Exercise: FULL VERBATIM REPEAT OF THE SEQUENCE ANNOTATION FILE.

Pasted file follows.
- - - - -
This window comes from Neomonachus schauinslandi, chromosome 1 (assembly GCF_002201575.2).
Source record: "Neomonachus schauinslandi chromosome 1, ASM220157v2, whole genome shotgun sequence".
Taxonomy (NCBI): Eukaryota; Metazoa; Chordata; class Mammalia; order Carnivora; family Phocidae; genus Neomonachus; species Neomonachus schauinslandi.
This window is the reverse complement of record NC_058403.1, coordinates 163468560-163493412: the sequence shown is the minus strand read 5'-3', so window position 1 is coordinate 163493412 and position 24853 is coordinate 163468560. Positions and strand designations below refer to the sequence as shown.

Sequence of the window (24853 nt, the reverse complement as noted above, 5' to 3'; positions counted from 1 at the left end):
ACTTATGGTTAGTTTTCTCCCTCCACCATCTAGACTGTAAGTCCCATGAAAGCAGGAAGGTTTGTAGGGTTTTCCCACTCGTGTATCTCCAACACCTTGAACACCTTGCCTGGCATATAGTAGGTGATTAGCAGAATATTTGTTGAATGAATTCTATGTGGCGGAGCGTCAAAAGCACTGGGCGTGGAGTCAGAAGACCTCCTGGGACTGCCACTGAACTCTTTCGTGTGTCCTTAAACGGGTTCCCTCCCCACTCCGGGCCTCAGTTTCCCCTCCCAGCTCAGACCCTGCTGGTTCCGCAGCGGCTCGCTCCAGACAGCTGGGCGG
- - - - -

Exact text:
This window comes from Neomonachus schauinslandi, chromosome 1 (assembly GCF_002201575.2).
Source record: "Neomonachus schauinslandi chromosome 1, ASM220157v2, whole genome shotgun sequence".
Taxonomy (NCBI): Eukaryota; Metazoa; Chordata; class Mammalia; order Carnivora; family Phocidae; genus Neomonachus; species Neomonachus schauinslandi.
This window is the reverse complement of record NC_058403.1, coordinates 163468560-163493412: the sequence shown is the minus strand read 5'-3', so window position 1 is coordinate 163493412 and position 24853 is coordinate 163468560. Positions and strand designations below refer to the sequence as shown.

Sequence of the window (24853 nt, the reverse complement as noted above, 5' to 3'; positions counted from 1 at the left end):
ACTTATGGTTAGTTTTCTCCCTCCACCATCTAGACTGTAAGTCCCATGAAAGCAGGAAGGTTTGTAGGGTTTTCCCACTCGTGTATCTCCAACACCTTGAACACCTTGCCTGGCATATAGTAGGTGATTAGCAGAATATTTGTTGAATGAATTCTATGTGGCGGAGCGTCAAAAGCACTGGGCGTGGAGTCAGAAGACCTCCTGGGACTGCCACTGAACTCTTTCGTGTGTCCTTAAACGGGTTCCCTCCCCACTCCGGGCCTCAGTTTCCCCTCCCAGCTCAGACCCTGCTGGTTCCGCAGCGGCTCGCTCCAGACAGCTGGGCGG